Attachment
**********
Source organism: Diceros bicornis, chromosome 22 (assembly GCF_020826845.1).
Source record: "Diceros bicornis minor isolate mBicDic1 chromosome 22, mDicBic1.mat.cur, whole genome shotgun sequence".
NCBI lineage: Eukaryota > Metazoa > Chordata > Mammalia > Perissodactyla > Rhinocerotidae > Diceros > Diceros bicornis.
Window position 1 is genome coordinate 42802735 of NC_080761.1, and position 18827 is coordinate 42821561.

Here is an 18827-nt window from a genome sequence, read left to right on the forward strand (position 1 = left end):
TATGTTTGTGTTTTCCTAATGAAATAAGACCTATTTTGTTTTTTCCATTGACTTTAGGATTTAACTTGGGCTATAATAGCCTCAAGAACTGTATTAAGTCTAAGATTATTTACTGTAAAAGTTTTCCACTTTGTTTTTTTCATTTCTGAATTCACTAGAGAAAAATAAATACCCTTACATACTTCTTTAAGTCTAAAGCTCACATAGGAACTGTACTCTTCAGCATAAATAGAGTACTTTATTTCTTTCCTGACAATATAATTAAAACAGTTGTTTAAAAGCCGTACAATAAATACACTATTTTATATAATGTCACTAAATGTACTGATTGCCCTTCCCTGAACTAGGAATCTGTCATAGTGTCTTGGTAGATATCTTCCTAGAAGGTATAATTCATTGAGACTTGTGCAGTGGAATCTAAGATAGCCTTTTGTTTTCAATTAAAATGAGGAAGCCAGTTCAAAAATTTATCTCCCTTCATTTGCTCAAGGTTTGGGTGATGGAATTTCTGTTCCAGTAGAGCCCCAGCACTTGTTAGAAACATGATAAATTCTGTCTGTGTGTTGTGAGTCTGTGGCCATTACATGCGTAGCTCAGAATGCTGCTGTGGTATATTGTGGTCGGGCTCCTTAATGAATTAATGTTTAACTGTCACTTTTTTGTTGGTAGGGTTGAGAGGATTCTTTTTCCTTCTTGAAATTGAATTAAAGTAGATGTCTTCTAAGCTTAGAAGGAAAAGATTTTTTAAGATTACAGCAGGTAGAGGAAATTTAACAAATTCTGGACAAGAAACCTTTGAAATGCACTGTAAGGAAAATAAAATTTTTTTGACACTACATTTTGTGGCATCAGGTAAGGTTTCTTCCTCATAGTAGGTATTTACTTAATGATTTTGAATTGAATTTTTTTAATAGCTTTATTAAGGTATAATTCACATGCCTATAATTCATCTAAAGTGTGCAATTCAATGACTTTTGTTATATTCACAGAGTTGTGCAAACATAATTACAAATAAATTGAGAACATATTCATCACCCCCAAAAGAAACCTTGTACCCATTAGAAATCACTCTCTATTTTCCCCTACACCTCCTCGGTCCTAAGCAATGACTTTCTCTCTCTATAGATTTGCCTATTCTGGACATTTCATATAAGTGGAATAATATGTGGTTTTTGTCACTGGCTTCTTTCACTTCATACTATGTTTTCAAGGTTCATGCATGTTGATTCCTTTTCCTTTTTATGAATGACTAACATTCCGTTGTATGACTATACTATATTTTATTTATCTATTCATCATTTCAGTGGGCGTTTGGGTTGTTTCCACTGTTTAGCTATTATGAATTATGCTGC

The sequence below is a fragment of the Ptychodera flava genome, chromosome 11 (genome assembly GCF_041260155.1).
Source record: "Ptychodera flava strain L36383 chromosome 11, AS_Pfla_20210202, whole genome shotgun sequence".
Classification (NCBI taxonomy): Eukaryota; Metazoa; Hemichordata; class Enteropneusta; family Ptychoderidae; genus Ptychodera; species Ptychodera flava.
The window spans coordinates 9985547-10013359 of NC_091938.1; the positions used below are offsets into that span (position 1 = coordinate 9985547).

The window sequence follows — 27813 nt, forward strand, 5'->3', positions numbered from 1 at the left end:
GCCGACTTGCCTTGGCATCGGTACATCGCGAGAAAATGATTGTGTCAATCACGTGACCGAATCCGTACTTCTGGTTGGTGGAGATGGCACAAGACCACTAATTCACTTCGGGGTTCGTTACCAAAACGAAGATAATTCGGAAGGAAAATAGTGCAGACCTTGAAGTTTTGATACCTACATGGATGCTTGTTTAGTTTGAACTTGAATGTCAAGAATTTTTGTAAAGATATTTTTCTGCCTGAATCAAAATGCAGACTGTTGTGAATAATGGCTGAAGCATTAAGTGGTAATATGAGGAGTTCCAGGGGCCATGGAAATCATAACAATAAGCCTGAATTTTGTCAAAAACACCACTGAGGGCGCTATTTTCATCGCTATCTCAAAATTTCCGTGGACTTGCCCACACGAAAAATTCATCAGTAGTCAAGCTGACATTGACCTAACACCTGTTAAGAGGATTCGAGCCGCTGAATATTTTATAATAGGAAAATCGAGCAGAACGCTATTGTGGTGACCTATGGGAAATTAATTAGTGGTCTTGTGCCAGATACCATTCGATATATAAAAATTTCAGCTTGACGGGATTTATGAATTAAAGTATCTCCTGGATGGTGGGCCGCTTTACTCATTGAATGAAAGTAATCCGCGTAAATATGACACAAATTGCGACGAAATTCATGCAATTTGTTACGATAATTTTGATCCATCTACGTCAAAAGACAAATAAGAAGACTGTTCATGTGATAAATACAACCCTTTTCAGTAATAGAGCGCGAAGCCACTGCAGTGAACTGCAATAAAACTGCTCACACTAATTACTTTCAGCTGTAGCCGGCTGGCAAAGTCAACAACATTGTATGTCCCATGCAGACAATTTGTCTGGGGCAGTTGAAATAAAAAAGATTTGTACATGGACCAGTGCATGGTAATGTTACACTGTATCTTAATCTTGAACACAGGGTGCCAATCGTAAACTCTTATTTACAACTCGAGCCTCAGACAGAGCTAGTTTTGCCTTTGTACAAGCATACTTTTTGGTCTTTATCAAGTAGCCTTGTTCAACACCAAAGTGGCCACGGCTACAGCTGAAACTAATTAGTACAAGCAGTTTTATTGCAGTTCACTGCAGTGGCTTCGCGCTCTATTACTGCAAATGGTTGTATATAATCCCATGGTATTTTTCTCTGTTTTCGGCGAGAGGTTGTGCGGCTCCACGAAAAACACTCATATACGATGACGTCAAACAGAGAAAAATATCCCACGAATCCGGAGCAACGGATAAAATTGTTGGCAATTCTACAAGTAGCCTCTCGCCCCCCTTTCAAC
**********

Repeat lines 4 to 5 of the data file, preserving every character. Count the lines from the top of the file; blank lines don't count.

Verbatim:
Window position 1 is genome coordinate 42802735 of NC_080761.1, and position 18827 is coordinate 42821561.

Here is an 18827-nt window from a genome sequence, read left to right on the forward strand (position 1 = left end):